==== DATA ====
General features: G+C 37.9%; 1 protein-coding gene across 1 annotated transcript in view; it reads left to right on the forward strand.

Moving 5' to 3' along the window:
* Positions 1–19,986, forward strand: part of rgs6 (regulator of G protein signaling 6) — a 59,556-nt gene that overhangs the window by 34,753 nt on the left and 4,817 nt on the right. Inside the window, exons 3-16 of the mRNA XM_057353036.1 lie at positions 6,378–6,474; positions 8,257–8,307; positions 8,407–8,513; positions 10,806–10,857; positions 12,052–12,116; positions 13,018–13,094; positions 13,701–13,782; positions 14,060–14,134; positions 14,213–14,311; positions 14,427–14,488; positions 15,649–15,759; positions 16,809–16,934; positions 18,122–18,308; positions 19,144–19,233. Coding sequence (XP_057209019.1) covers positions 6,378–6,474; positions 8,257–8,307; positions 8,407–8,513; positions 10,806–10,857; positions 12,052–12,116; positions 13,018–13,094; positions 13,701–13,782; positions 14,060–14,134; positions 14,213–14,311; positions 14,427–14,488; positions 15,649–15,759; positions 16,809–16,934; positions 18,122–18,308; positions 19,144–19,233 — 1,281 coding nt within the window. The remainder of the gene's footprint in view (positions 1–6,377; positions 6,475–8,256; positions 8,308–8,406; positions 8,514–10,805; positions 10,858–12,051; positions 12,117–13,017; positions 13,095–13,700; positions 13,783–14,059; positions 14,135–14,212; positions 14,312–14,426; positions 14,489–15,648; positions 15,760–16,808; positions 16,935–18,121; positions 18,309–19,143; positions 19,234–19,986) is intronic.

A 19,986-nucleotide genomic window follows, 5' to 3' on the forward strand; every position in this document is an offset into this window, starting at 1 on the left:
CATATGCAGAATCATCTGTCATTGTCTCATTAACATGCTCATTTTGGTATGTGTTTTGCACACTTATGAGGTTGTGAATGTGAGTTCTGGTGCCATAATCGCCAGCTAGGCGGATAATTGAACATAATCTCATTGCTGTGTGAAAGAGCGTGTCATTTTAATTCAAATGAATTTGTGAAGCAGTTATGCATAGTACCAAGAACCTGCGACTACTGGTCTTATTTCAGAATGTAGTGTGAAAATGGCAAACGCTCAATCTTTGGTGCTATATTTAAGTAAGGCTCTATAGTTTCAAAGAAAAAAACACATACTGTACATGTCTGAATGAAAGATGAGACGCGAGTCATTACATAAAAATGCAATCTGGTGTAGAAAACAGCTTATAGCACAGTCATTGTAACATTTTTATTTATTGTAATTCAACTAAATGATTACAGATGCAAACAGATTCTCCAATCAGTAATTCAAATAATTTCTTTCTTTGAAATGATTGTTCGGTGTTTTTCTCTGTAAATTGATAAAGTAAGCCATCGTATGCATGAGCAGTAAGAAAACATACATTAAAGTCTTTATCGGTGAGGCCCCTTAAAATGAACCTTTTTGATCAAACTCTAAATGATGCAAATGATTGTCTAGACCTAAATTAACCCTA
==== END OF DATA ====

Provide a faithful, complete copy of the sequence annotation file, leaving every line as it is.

General features: G+C 37.9%; 1 protein-coding gene across 1 annotated transcript in view; it reads left to right on the forward strand.

Moving 5' to 3' along the window:
* Positions 1–19,986, forward strand: part of rgs6 (regulator of G protein signaling 6) — a 59,556-nt gene that overhangs the window by 34,753 nt on the left and 4,817 nt on the right. Inside the window, exons 3-16 of the mRNA XM_057353036.1 lie at positions 6,378–6,474; positions 8,257–8,307; positions 8,407–8,513; positions 10,806–10,857; positions 12,052–12,116; positions 13,018–13,094; positions 13,701–13,782; positions 14,060–14,134; positions 14,213–14,311; positions 14,427–14,488; positions 15,649–15,759; positions 16,809–16,934; positions 18,122–18,308; positions 19,144–19,233. Coding sequence (XP_057209019.1) covers positions 6,378–6,474; positions 8,257–8,307; positions 8,407–8,513; positions 10,806–10,857; positions 12,052–12,116; positions 13,018–13,094; positions 13,701–13,782; positions 14,060–14,134; positions 14,213–14,311; positions 14,427–14,488; positions 15,649–15,759; positions 16,809–16,934; positions 18,122–18,308; positions 19,144–19,233 — 1,281 coding nt within the window. The remainder of the gene's footprint in view (positions 1–6,377; positions 6,475–8,256; positions 8,308–8,406; positions 8,514–10,805; positions 10,858–12,051; positions 12,117–13,017; positions 13,095–13,700; positions 13,783–14,059; positions 14,135–14,212; positions 14,312–14,426; positions 14,489–15,648; positions 15,760–16,808; positions 16,935–18,121; positions 18,309–19,143; positions 19,234–19,986) is intronic.

A 19,986-nucleotide genomic window follows, 5' to 3' on the forward strand; every position in this document is an offset into this window, starting at 1 on the left:
CATATGCAGAATCATCTGTCATTGTCTCATTAACATGCTCATTTTGGTATGTGTTTTGCACACTTATGAGGTTGTGAATGTGAGTTCTGGTGCCATAATCGCCAGCTAGGCGGATAATTGAACATAATCTCATTGCTGTGTGAAAGAGCGTGTCATTTTAATTCAAATGAATTTGTGAAGCAGTTATGCATAGTACCAAGAACCTGCGACTACTGGTCTTATTTCAGAATGTAGTGTGAAAATGGCAAACGCTCAATCTTTGGTGCTATATTTAAGTAAGGCTCTATAGTTTCAAAGAAAAAAACACATACTGTACATGTCTGAATGAAAGATGAGACGCGAGTCATTACATAAAAATGCAATCTGGTGTAGAAAACAGCTTATAGCACAGTCATTGTAACATTTTTATTTATTGTAATTCAACTAAATGATTACAGATGCAAACAGATTCTCCAATCAGTAATTCAAATAATTTCTTTCTTTGAAATGATTGTTCGGTGTTTTTCTCTGTAAATTGATAAAGTAAGCCATCGTATGCATGAGCAGTAAGAAAACATACATTAAAGTCTTTATCGGTGAGGCCCCTTAAAATGAACCTTTTTGATCAAACTCTAAATGATGCAAATGATTGTCTAGACCTAAATTAACCCTA